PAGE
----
The Australian dollar jumped to a three-month peak on Thursday after a surprisingly strong reading on retail sales boosted the outlook for consumer spending and economic growth, while narrowing the odds on a rate hike this year. The Australian dollar hopped to US78.73??, from 78.42??, but again shied away from stiff chart resistance at US78.84?? and US78.98?? – a double top hit in September. The rally came after official data showed retail sales climbed 1.2 per cent in November, three times the market forecast and the biggest gain since early 2013.
Gold prices rose for a second day on Thursday, extending the gains in the previous session when prices climbed to the highest since September, as dollar weakness and a flagging rally in equities enticed investors to buy the yellow metal. Spot gold was up 41 cents at $US1,317.33 an ounce. Prices rose to as high as $1,326.56 an ounce on Wednesday, the most since September 15. Gold prices on Wednesday rose over 1 per cent as the dollar swooned after a report that Chinese officials had recommended slowing or halting purchases of US Treasury securities
Bank of Japan
The Bank of Japan maintained the amount of its bond purchases on Thursday, helping to soothe a market rattled earlier this week by a cut in its buying of longer-dated debt that fanned worries the central bank may be moving to turn off its stimulus. The BOJ maintained the size of its buying in one- to three-, three- to five-, and five- to 10-year Japanese government bonds at 250 billion yen ($2.24 billion), 300 billion yen and 410 billion yen respectively. Most market players expected the BOJ to avoid causing another shock in the market, especially after US bond markets were shaken by a report that China, the biggest foreign holder of US Treasuries, could slow or stop buying government bonds.
The US Senate’s financial services panel will hold a hearing next month with the country’s top markets regulators to discuss bitcoin amid rising concerns over the risks cryptocurrencies pose to the financial system, a person with direct knowledge of the matter told Reuters. The Senate Banking Committee will take testimony from Commodity Futures Trading Commission Chairman Christopher Giancarlo and Securities and Exchange Commission Chairman Jay Clayton in early February, the source said. Concerns about a bubble in the bitcoin market have heightened since the currency soared to record highs of more than $19,000 in December.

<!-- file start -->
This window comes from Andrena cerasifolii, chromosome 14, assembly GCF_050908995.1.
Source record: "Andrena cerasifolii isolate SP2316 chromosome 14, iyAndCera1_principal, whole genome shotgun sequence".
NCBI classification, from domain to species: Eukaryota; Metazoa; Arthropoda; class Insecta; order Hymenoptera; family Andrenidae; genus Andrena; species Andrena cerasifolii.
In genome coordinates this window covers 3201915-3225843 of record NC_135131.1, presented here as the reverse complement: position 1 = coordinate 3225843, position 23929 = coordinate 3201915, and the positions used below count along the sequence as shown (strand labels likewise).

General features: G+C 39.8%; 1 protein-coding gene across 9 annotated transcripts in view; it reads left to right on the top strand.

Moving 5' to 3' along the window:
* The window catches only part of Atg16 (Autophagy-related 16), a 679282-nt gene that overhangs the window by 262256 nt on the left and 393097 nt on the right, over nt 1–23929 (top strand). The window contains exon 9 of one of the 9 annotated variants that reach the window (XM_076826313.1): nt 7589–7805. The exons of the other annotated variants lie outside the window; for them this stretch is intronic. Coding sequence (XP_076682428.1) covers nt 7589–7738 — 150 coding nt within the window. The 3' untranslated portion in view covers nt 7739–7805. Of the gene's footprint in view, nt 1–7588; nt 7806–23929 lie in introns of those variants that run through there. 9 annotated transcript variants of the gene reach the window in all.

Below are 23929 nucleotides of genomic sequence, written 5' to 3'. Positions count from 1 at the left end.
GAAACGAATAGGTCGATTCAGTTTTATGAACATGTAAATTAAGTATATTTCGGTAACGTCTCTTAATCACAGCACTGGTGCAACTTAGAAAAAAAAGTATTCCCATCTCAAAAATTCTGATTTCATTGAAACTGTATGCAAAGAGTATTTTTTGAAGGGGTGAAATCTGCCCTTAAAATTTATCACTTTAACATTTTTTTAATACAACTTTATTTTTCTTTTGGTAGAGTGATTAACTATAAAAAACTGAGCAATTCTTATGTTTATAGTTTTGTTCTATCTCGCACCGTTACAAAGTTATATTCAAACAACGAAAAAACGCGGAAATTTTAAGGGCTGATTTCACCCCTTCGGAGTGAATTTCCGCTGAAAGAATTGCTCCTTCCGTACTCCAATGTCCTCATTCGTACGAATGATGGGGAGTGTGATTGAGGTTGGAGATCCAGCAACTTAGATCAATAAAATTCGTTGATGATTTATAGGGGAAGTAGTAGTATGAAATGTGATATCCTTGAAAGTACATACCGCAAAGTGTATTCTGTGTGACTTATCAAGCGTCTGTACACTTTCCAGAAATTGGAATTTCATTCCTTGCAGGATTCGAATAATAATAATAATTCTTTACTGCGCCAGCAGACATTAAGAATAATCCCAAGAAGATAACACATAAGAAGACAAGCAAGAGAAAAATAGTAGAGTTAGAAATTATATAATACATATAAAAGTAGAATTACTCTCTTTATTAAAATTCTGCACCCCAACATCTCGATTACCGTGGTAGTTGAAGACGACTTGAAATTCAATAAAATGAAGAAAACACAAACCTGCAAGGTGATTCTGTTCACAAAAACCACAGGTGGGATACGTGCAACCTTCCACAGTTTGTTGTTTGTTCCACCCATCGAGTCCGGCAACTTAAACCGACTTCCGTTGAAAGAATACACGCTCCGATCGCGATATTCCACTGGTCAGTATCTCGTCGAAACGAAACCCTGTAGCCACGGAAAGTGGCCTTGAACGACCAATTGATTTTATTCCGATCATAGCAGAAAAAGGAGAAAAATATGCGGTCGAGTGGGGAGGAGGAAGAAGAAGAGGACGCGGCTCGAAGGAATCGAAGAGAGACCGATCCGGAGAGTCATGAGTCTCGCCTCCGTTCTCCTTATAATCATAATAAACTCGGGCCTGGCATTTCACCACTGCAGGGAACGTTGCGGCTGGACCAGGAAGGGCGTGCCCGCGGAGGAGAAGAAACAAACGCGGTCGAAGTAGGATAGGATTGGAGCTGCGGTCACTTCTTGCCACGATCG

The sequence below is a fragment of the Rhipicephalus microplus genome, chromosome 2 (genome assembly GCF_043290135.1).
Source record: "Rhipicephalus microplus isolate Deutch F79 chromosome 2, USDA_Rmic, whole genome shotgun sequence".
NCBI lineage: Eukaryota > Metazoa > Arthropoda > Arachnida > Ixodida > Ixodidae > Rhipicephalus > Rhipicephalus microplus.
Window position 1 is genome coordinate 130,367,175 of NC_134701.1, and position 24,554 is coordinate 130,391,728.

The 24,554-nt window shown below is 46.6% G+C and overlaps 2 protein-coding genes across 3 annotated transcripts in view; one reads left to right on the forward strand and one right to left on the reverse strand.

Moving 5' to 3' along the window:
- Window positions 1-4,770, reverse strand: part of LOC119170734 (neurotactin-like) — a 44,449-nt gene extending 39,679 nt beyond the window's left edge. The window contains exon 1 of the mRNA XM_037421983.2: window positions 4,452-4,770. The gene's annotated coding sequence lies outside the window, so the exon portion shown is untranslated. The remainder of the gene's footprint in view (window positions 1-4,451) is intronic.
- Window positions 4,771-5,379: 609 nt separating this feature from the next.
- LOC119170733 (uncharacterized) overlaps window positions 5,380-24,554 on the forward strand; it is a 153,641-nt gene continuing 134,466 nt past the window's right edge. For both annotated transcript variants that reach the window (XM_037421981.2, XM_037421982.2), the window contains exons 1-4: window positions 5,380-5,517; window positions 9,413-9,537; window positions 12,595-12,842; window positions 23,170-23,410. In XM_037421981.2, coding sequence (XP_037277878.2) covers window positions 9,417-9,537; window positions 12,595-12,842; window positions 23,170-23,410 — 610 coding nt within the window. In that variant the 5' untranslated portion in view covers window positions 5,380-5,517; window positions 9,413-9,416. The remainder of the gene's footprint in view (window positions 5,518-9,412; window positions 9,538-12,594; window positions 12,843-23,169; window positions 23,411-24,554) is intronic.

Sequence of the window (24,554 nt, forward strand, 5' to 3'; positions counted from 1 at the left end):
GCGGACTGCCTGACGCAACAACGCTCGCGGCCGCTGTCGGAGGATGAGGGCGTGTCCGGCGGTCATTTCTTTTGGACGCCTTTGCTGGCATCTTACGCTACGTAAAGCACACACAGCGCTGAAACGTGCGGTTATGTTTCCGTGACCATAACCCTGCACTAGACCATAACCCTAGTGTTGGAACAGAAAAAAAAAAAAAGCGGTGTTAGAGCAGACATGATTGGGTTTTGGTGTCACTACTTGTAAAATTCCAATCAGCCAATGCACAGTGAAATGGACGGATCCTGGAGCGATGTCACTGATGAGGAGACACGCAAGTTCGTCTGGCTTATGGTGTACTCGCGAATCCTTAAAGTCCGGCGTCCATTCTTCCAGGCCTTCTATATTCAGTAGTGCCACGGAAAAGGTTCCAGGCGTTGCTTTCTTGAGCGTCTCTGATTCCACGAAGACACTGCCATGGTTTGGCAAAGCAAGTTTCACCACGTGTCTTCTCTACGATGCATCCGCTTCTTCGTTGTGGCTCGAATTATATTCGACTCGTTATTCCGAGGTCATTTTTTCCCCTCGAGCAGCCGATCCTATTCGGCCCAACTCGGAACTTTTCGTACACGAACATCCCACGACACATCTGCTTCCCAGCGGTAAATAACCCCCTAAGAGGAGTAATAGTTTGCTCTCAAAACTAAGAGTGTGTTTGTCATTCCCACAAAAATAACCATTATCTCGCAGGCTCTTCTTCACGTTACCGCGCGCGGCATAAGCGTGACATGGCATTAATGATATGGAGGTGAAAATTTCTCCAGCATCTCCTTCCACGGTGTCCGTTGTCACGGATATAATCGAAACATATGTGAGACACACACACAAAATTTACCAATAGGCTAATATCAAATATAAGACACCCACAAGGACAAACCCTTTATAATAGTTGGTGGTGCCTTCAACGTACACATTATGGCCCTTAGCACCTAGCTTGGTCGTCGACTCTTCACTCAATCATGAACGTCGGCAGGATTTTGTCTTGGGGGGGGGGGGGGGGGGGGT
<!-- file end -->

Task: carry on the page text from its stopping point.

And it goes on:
This story Administrator ready to work first appeared on Nanjing Night Net. Continue reading
Ian Weightman (top), Peter Moore (bottom left) and Nathan Weightman (bottom right).
Investigations into three men charged over a large drug operation in Ballarat where pills were manufactured and sold to nightclub patrons are continuing.
Peter Moore, 20, Nathan Weightman, 21, and Ian Weightman, 59, are accused of manufacturing and trafficking drugs in Ballarat and Melbourne during 2017.
Police allege drug paraphernalia, including a 30-gram block of methamphetamine, was found at Moore and Nathan Weightman’s Golden Point home onOctober 20.
A tablet press machine was allegedly found at Ian Weightman’s Redan home on the same day.
Police allege powdered drugs were manufactured into thousands of pills and sold.
The trio fronted the Ballarat Magistrates Courton Thursdayfor a committal hearing.
The court was told police investigations were incomplete but should be finalised by the end of March.
Investigations include fingerprint and drug analysis.
Ian Weightman’s lawyer, Jon Irwin, said DNA and fingerprints were important in his client’s case.
He said Weightman denied the drug paraphernalia was linked to him.
Mr Irwin was acting for Nathan Weightman on behalf of lawyer Scott Belcher.
Nathan Weightman, 2014.
He said he understood Weightman was pleading not guilty to the drug charges.
Defence lawyer Mike Wardell requested an adjournment for his client, Moore, so the prosecution and defence could explore a resolution.
Magistrate Ron Saines adjourned the three cases toMarch 22for a further committal mention.
Moore and Nathan Weightman’s bail was extended, while Ian Weightman remains in custody.
The Courier, Ballarat